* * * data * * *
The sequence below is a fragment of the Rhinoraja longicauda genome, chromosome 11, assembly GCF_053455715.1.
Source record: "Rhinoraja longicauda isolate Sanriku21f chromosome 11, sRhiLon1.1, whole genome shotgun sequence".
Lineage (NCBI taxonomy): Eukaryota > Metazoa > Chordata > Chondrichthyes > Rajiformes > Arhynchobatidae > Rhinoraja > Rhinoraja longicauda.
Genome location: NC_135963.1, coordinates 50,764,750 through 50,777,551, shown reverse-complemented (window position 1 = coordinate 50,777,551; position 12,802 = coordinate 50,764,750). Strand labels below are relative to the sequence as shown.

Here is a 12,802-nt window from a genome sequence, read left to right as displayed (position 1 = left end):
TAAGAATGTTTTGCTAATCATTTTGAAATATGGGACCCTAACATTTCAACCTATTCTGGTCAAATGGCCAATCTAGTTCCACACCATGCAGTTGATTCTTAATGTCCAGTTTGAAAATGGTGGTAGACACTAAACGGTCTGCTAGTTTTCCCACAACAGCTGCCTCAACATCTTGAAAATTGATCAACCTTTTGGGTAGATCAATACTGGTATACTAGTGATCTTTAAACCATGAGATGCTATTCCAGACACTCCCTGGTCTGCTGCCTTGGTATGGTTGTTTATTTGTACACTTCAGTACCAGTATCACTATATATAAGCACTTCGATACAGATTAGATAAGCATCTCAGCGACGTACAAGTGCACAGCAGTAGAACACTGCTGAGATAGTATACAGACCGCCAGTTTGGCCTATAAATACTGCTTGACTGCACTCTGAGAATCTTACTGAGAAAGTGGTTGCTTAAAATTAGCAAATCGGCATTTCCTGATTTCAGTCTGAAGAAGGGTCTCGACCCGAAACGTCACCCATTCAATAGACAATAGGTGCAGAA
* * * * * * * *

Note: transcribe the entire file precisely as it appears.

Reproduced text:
The sequence below is a fragment of the Rhinoraja longicauda genome, chromosome 11, assembly GCF_053455715.1.
Source record: "Rhinoraja longicauda isolate Sanriku21f chromosome 11, sRhiLon1.1, whole genome shotgun sequence".
Lineage (NCBI taxonomy): Eukaryota > Metazoa > Chordata > Chondrichthyes > Rajiformes > Arhynchobatidae > Rhinoraja > Rhinoraja longicauda.
Genome location: NC_135963.1, coordinates 50,764,750 through 50,777,551, shown reverse-complemented (window position 1 = coordinate 50,777,551; position 12,802 = coordinate 50,764,750). Strand labels below are relative to the sequence as shown.

Here is a 12,802-nt window from a genome sequence, read left to right as displayed (position 1 = left end):
TAAGAATGTTTTGCTAATCATTTTGAAATATGGGACCCTAACATTTCAACCTATTCTGGTCAAATGGCCAATCTAGTTCCACACCATGCAGTTGATTCTTAATGTCCAGTTTGAAAATGGTGGTAGACACTAAACGGTCTGCTAGTTTTCCCACAACAGCTGCCTCAACATCTTGAAAATTGATCAACCTTTTGGGTAGATCAATACTGGTATACTAGTGATCTTTAAACCATGAGATGCTATTCCAGACACTCCCTGGTCTGCTGCCTTGGTATGGTTGTTTATTTGTACACTTCAGTACCAGTATCACTATATATAAGCACTTCGATACAGATTAGATAAGCATCTCAGCGACGTACAAGTGCACAGCAGTAGAACACTGCTGAGATAGTATACAGACCGCCAGTTTGGCCTATAAATACTGCTTGACTGCACTCTGAGAATCTTACTGAGAAAGTGGTTGCTTAAAATTAGCAAATCGGCATTTCCTGATTTCAGTCTGAAGAAGGGTCTCGACCCGAAACGTCACCCATTCAATAGACAATAGGTGCAGAA